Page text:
1. Pay attention to what is going on around you and adjust accordingly. Use your judgment.

2. Listen to all the inner voices that tell you what to do. It could be your own voice, your mentor’s voice or that of your Mother.

That’s it. Not complicated. A batch of research has shown that, in general, people know how they perform. Why is this so difficult to understand? In the middle of a presentation, you know how it is going. In the middle of an interview, you know how it is going. Adjust accordingly.

The advice continues as simple as possible. The first piece of wisdom was to learn how to tell a story. The second is to pay attention. Is this sounding a little like your first grade teacher? That’s probably right.

The First in a Series…

Posted by Richard Moran.

On Getting Ahead, Getting a Job and/or Getting Funded

Advice Too Simple Not to Know

Story Time

Can I pick your brain?
Do you have any advice for someone just starting out?
Can you meet with my son/daughter/niece/nephew/cousin/spouse….about their career?
Will you be my mentor?
How do I get capital to start a company?

Here it is, the first of the pickings from my brain.

Since I have moved from the “boy wonder” corner of the room to that area reserved for those “more seasoned”, I am a slow moving target for those seeking advice. I am happy to give that advice although I am often not sure how it is received. My advice is never in the realm of get that MBA or make sure you get an “A” in quantum physics. Whenever I received that kind of advice I always felt guilty for not taking that extra calculus class, wished I was smarter or said to myself, “Oh well, too late.”

Much advice that is dispensed in person or on-line falls on deaf ears because it is just too hard to implement. No one wants to hear “Go to MIT”, if you are already somewhere else. If you hear, “Start your career at Accenture or IBM”, and you are already at Enterprise Rent a Car, the advice is not useful. I will not go into that part of the advice world. Rather, I will provide easy-to-use, practical advice that anyone can hear and use. Whether or not you will apply it is up to you. Each part in this series will be one bullet, only one. The bullet for this column is:

Tell a Story

This is not a hard concept and is one that we learn as babies but people seem to forget that much of life is about “the story”. Why do we follow celebrity gossip? There is almost always a story. Why do we like a particular wine? The label or the winemaker tells a good story. Why do people get ahead in their careers or get their companies funded? They can tell a good story.

Remember the stories that were read to you or that you are now reading to your own kids. Those children stories have three key parts:

The “Once Upon a Time…” the start, setting the stage
The “One Day…” intervening variable part, something changes
And the “The End.” The resolution part. Closure.
Making the case when you are looking for a job or trying to raise capital or trying to sell the project is not any different. You must tell a story. Your story has the same components as the children’s book.

Instead of talking about a princess or a witch with an apple or a handsome prince, you are talking about your background, your idea, what happened to bring you here and in the end, what you want.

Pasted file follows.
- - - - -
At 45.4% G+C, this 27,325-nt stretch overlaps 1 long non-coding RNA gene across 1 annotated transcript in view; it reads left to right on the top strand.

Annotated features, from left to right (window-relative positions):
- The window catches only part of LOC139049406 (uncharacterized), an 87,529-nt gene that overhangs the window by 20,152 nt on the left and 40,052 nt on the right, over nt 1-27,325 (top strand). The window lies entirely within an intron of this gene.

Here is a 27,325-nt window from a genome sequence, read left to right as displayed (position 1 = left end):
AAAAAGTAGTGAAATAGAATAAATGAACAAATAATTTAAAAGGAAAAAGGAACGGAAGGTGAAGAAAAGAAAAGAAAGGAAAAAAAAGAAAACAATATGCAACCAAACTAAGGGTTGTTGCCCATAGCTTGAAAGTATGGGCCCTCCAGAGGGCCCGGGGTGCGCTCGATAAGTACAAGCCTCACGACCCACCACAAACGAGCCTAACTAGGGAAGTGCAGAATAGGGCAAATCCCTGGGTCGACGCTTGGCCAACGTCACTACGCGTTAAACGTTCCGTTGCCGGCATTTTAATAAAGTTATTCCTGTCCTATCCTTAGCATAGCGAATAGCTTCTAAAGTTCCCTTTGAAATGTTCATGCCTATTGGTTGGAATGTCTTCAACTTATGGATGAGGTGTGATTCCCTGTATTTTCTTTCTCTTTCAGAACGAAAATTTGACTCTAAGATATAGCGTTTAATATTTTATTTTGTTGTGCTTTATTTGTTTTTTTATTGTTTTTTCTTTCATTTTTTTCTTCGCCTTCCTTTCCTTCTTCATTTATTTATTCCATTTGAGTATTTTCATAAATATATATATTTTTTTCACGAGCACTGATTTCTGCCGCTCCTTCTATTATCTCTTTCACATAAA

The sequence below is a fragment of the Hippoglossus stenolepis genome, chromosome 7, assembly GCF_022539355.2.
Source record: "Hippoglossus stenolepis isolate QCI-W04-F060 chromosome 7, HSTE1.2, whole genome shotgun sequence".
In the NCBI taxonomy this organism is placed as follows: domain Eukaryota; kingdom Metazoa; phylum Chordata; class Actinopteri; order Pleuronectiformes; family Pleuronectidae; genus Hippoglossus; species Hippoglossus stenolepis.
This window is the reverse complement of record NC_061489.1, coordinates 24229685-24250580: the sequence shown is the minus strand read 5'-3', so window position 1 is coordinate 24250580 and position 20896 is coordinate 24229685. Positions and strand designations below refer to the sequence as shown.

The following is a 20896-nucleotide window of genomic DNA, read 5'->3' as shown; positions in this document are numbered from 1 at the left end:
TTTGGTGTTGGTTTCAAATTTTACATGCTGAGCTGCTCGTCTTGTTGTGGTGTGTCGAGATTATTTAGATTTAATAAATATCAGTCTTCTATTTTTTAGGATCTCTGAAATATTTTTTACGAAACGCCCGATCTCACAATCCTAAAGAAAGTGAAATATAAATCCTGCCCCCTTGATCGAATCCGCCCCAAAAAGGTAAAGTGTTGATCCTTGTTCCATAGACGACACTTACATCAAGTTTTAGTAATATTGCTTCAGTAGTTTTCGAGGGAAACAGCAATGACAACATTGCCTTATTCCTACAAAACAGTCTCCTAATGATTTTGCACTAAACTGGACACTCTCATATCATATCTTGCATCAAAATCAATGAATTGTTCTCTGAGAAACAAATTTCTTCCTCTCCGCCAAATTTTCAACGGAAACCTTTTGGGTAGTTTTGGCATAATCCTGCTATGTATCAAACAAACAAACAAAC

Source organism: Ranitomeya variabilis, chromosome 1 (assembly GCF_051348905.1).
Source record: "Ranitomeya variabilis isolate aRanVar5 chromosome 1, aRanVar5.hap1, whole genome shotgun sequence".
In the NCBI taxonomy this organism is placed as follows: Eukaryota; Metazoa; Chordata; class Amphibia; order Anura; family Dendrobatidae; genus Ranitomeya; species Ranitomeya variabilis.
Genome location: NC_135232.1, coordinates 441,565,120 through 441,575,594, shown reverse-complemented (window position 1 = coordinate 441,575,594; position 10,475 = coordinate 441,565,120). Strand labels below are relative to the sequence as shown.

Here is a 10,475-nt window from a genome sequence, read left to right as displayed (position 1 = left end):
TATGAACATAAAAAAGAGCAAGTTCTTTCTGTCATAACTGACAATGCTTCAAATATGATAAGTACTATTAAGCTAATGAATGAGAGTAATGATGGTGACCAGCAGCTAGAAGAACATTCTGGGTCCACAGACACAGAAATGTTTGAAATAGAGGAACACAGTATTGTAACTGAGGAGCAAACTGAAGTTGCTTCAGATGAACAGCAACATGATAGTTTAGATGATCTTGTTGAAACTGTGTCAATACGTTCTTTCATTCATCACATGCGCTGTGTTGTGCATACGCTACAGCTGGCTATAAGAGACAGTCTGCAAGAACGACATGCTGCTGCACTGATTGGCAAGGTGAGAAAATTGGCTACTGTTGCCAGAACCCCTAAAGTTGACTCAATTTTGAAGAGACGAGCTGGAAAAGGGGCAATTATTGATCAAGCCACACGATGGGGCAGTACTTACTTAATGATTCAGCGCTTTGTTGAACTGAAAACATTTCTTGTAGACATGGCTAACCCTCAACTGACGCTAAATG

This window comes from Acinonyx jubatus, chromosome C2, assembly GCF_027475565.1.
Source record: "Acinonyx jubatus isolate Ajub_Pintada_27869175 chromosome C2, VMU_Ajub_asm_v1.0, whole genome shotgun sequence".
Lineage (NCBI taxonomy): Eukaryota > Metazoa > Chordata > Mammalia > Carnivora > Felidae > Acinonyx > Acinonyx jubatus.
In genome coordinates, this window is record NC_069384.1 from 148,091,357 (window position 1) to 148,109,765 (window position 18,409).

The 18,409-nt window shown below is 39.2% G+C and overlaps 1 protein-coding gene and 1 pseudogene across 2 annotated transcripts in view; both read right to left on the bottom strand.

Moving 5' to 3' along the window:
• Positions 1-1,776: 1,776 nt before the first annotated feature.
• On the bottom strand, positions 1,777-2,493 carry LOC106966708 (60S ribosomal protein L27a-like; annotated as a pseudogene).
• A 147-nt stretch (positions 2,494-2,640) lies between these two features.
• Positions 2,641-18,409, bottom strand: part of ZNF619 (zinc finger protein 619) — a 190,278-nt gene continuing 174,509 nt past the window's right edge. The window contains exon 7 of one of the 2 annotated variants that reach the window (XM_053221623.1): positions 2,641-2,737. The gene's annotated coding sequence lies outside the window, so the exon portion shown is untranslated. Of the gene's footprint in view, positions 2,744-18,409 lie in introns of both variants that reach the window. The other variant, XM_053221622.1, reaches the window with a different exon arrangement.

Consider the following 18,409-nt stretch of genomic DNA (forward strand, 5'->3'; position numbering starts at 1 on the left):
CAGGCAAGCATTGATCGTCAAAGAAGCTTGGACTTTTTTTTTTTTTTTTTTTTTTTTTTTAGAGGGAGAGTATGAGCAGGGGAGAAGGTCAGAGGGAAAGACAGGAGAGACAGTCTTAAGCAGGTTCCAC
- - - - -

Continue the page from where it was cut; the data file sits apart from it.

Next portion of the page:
In meeting people and listening to entrepreneur’s pitches all day, I see some common mistakes that can be easily corrected.

Too much time is spent in the “Once upon a time” section. Yes, we know the internet is changing the world and yes, it is a flat world, and yes we know that college usually takes four years. Don’t waste the first twenty pages or twenty minutes telling us what we already know. Many times the presentation or pitch should start on page twenty, not on page one. Too often, the presentation is over before it starts because the “once upon a time” section took too long. If the words “disruptive” or “paradigm” are used in the first twenty pages, see if you are really setting the stage like you may want to.
The story cannot be distilled to a few key messages. “We are building a world class technology company” is not a key message. “I like to work with people” is not a key message. Sometimes the more word-smithing that takes place, the more muddled the messages become. Three key messages should be developed and be crisp and tight.
Stories are about timing. If you know the interview or the presentation lasts for forty five minutes, which is usually the case, don’t mess around for the first thirty minutes and save the good stuff for the end. By then everyone will be on their blackberries. Pace the story so that by the time you are approaching the end, the audience is in a mild state of arousal waiting to hear how you will wrap it up.
Wrap it up and have a strong close before you say “The End” and close the book. Make sure the audience knows what you want. A job? Millions of dollars? Help? A second chance for a better interview or presentation? Too often, stories just end without any conclusion. Forrest Gump often said, “And that’s all I have to say about that.” Don’t say that.
Stories have a beginning, middle and an end. Constructing your own story shouldn’t be so hard, but it is. Without those three elements your story may not have a happy ending. If you get stuck, refer to The Little Engine that Could or A Bug, A Bear and a Boy Build a Garden.

Stay tuned for the second part of the series.